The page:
When I wrote about Leila Adair — "the only living lady parachutist", as she liked to call herself — I never imagined it from the perspective of someone looking up at her. I always tried to imagine what it was like for her, looking down.
The world below would have seemed so remote, but you could hear all these sounds rising up from the ground. In the 1890s, it wasn't like the hot-air balloons today that have burners. It would have been as quiet as anything.
Women parachutists drew bigger crowds, partly because of their skimpy little costumes and also the novelty of it. A fire was lit in an underground tunnel that channelled hot air into the mouth of the balloon. The trouble was that if the fire was too fierce, sparks would ignite the fabric. Poles were used to hoist the balloon above the furnace and once it was fully inflated, the parachute would be attached to one side. The balloon would then start to ascend, with the "aeronaut" suspended on a trapeze below.
If it was fairly hot, the balloon would rise about 3000-4000 feet, high enough to release the parachute with time for it to inflate for a safe jump. Sometimes the ropes would get tangled or the catch [to detach the parachute] wouldn't work. Often the balloon just didn't get high enough. The parachute would inflate as the balloon descended - but that could be dangerous too. One woman was killed in India when she came down in a tree and fell.
When I first read about Leila, I did a bit of research on Papers Past and could see the sweep of a story arc and dug deeper. What fascinated me was the quirky characters I found along the way. Sequah [a celebrity quack] and Madame Cora [the first woman to tour as a magician in Australia and New Zealand] were all real people. But sometimes there were gaps in the historical facts. I feel like it's an imagined truth, and the more I wrote it, the more it felt true to me.
Leila Adair was her stage name but her real name was Lillian Hawker. She was unconventional for the times, unmarried with two children and doing something considered exceptional even for a man to do, let alone a woman. I'm the complete opposite of her. I'm not a risk-taker in any sense. In my day job, as a medical laboratory scientist at Hutt Hospital, there's no room for creativity. You have to follow a process the same way every time.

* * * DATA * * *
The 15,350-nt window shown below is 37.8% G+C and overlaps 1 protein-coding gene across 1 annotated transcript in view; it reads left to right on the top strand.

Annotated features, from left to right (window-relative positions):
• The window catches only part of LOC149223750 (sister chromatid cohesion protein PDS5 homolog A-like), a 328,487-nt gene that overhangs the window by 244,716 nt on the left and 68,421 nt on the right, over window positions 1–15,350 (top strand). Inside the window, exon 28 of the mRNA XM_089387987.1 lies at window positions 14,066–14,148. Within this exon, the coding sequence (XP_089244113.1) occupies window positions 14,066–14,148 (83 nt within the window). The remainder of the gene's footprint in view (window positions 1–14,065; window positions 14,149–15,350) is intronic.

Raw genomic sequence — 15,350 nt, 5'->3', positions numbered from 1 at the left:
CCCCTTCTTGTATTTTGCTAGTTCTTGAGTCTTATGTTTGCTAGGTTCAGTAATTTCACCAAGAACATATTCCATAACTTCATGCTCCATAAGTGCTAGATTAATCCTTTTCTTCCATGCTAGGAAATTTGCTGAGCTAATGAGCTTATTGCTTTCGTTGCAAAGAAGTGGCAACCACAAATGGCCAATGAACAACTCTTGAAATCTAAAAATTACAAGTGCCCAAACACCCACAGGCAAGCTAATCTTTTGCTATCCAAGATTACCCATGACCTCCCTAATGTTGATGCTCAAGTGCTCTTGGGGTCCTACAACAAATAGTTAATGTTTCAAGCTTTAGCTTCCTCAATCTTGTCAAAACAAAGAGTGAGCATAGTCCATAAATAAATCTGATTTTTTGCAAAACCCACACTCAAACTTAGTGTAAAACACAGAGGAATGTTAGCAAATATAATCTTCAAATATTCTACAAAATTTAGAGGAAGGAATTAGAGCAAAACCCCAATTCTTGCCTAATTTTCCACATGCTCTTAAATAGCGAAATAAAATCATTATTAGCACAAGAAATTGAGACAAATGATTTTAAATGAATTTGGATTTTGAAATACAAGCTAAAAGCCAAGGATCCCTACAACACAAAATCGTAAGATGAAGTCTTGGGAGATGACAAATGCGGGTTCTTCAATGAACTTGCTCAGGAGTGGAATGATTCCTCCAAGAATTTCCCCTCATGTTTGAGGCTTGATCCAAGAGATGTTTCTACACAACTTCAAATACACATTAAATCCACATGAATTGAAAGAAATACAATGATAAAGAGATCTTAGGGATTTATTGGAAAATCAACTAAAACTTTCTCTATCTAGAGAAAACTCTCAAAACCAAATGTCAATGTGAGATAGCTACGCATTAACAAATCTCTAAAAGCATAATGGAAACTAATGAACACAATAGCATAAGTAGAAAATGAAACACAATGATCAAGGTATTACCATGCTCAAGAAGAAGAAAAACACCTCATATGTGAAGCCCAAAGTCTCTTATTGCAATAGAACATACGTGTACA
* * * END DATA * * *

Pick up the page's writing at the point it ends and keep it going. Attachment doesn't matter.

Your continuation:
Hawker claimed to be American but she was actually born in Australia. A lot of what she said wasn't quite true. She and her sister Ruby hyped themselves up shamelessly in the press. That was part of the problem, because people were expecting something a little more spectacular than what happened a lot of the time. In the Alexander Turnbull Library, I found this note in a diary by a man called Nicholas Rowe. "Went to PN [Palmerston North] to have teeth attended to and see about a few other things. Saw a balloon ascend with a lady about a mile high and come down again. Got wet coming home." He wasn't that impressed.
When Hawker came to New Zealand for a year-long tour in 1894, her children were very young. Leaving them for that length of time must have been quite hard. In those days, women were very dependent on men for money. It was hard to make own your way and some theatrical careers did allow a measure of independence.
Not having a manager meant Hawker was in control and took all the profits but, because she didn't have someone very experienced to light the furnace, the ascents often failed. At Takapuna, she ended up in the water and had to jump clear of the parachute and the balloon so she wasn't smothered. Years later, [Auckland balloonist] Captain Lorraine drowned when the same thing happened to him.
As part of my research, I went to many of the places she'd travelled on tour. In Ōamaru, I stayed in a little hotel in the Victorian precinct where a lot of the buildings are unchanged from the 1890s. When I looked out the window, I could imagine hansom cabs racing round the streets to meet the train.
There was a point as I was writing where I started thinking, "There's something I haven't found here — this doesn't make sense." About halfway through, I discovered something. I don't want to give away any spoilers but it did change the direction of the story.
— as told to Joanna Wane
* Catherine Clarke drew on her research skills as a keen genealogist to write her first novel, The Only Living Lady Parachutist (Idle Fancy Press, $35) is out now. Lillian Hawker survived her daredevil feats, dying in her 60s of lung cancer after a lifetime of smoking. To find out more about the story behind the book, visit catherineclarkeauthor.com.